There is a group of fast-growing low-income countries that are attracting international investor interest—frontier economies. Understanding who they are, how they are different, and how they have moved themselves to the frontier matters for the global economy because they combine huge potential with big risks. 

Get to know them  

The first thing to note is that some of these countries already have moved to the lower-middle income group. While a working definition of frontier economies is subject to further discussion, broadly speaking, these countries have been deepening their financial markets, such as Bangladesh, Kenya, Nigeria, Mozambique, and Vietnam.

Some also have been able to tap the international capital markets, such as Bolivia, Ghana, Honduras, Mongolia, Nigeria, Senegal, Tanzania, Vietnam, and Zambia. Their markets are, however, not as deep and liquid as those of the emerging markets, but compared to the latter, they offer higher returns and the benefits of a diversified portfolio.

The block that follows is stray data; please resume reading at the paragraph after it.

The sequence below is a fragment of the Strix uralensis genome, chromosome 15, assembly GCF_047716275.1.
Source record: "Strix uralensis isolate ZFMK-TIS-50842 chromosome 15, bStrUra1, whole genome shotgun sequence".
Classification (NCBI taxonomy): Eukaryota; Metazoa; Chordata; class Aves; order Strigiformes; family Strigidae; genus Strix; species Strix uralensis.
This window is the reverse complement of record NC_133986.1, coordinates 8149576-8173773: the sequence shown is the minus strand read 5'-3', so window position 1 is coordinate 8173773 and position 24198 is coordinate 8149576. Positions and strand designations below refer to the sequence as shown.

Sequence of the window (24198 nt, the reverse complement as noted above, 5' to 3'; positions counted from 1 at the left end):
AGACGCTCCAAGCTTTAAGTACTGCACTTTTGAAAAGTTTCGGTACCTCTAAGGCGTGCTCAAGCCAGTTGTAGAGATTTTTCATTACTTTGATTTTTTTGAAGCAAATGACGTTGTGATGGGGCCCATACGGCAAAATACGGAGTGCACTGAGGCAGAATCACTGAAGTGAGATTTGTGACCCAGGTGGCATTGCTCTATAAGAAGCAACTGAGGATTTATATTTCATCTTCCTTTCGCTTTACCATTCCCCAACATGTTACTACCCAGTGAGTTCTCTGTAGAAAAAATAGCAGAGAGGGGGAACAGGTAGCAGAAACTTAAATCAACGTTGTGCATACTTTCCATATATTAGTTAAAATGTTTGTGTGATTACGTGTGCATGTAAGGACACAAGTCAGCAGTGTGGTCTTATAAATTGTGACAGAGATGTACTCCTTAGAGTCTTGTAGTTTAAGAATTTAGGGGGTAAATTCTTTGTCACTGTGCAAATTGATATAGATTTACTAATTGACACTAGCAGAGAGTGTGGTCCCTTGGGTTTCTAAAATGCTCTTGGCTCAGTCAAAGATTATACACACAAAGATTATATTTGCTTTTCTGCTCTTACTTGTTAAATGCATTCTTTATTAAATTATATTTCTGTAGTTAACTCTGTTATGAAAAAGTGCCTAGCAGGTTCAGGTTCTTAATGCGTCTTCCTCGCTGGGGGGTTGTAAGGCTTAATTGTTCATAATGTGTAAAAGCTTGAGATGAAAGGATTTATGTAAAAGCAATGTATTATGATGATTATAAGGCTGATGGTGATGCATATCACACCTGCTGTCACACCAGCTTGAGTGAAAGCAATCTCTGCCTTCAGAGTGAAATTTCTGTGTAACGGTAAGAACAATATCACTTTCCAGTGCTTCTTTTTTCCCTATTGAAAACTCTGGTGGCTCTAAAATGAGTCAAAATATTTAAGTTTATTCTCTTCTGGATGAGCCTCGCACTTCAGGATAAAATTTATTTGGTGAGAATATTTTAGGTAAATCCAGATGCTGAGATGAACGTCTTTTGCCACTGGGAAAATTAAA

Really? Another buzzword called frontier economies. IMF is another champion in all these naming gaming and creating buzzwords.


Many frontier countries are growing at a fast pace, in most cases helped by sustained efforts to achieve macroeconomic stability, and by building business-friendly institutions ( Chart 1). These economies have also made significant efforts to lower inflation through prudent fiscal and monetary policy ( Chart 2).

Most of these countries have made progress in strengthening their policy making apparatus, reducing excessive red tape and lowering trade restrictions. Reforms to change their economic structure have helped them unlock their potential, including  greater weight on the services sector, such as in Tanzania and Kenya.

In many countries, alleviation of their debt burden over the past decade has freed up money for investments in physical and human capital. Several countries received debt relief under the Highly Indebted Poor Country Initiative, but others reduced their debt outside this initiative, such as Kenya, Mongolia, Nigeria, and Vietnam.

These countries have deepened their financial markets at a fast pace—they offer more domestic financial services and products than their peers. Some have attracted international investor interest in their domestic bonds market and several have issued sovereign bonds in the international capital markets ( Chart 3).